Exploring Wilpattu National Park

by | Jun 21, 2017

Wilpattu National Park is the oldest and largest of its kind in Sri Lanka. Regular visitors of this park believe that at any time of the day, there is assurance of a leopard being visible. A few years ago, for the convenience of visitors, a new entrance was opened at the park from the Puttalam-Mannar road (32kms from Puttalam). Jeep safaris are available at the entrance so you can get yourself a comfortable and adventurous ride to explore the Wilpattu National Park.

In 1905, the area was declared a wildlife sanctuary and then in 1938, it was upgraded to national park status. This massive park is 131,693 hectares in size, consisting of about sixty lakes and tanks scattered around the park. During the civil war in Sri Lanka, the park was closed to visitors and was re-opened only in 2010.Seven circuit bungalows are built at Wilpattu National Park but only four of them are currently in operation. Four campsites are available here in which Blue Lanka Tours can arrange an exciting camping experience for you to further explore the landscapes, flora and fauna of this popular national park.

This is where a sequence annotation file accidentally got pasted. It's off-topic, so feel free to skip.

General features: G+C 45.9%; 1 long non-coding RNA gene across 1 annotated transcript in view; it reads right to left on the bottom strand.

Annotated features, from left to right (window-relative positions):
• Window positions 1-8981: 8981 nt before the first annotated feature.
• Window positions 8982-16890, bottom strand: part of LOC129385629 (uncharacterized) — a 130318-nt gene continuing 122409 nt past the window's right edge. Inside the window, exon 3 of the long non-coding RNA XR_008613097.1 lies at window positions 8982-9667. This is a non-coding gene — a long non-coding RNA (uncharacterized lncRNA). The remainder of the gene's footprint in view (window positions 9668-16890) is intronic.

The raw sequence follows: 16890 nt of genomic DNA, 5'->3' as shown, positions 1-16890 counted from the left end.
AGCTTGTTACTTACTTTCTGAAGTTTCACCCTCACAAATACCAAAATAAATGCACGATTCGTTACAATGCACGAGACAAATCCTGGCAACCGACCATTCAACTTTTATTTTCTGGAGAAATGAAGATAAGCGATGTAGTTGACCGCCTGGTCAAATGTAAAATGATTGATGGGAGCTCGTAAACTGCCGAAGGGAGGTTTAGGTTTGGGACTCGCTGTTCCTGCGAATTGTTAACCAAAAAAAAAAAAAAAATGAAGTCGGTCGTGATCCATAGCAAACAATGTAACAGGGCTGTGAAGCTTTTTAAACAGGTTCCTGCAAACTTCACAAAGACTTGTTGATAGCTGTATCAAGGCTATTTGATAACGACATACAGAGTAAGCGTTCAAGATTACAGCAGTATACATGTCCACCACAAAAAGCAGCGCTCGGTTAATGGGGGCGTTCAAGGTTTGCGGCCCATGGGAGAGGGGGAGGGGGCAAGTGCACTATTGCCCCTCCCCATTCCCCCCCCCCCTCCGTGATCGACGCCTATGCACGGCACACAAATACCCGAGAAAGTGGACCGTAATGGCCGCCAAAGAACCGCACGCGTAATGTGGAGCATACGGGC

Willus, Sinhalese name for natural lakes, are a highlight of this park, from which it gets its name – Wilpattu. About sixty naturally formed, sand rimmed water basins are found in several parts of the park, in which rainwater gets filled. These Willus play a major role in supporting resident and migratory water fowl such as huge breeding populations of the Painted Stork and Open Billed Stork. Several reptile species also permanently reside in these Willus.


The west of the park contains dense forestation which includes the following types of vegetation:

  • Littoral vegetation such as salt grass and low scrubs
  • Monsoon forest species like Palu and Manilkara
  • Satin (Chloroxylon)
  • Milla (Vitex)
  • Weera (Drypetes)
  • Ebony (Disopyros)
  • Wewarna (Alseodaphne)



At the Wilpattu National Park, the fauna variety shows that mammalian diversity and ecological densities are very high. 31 different mammal species have been spotted here, as well as those threatened with extinction. The threatened species living here are the elephants, sloth bear, leopards and water buffalo. Among the reptiles, the most common ones are the monitor, mugger crocodile, common cobra, rat snake, Indian python, pond turtle and the soft shelled turtle.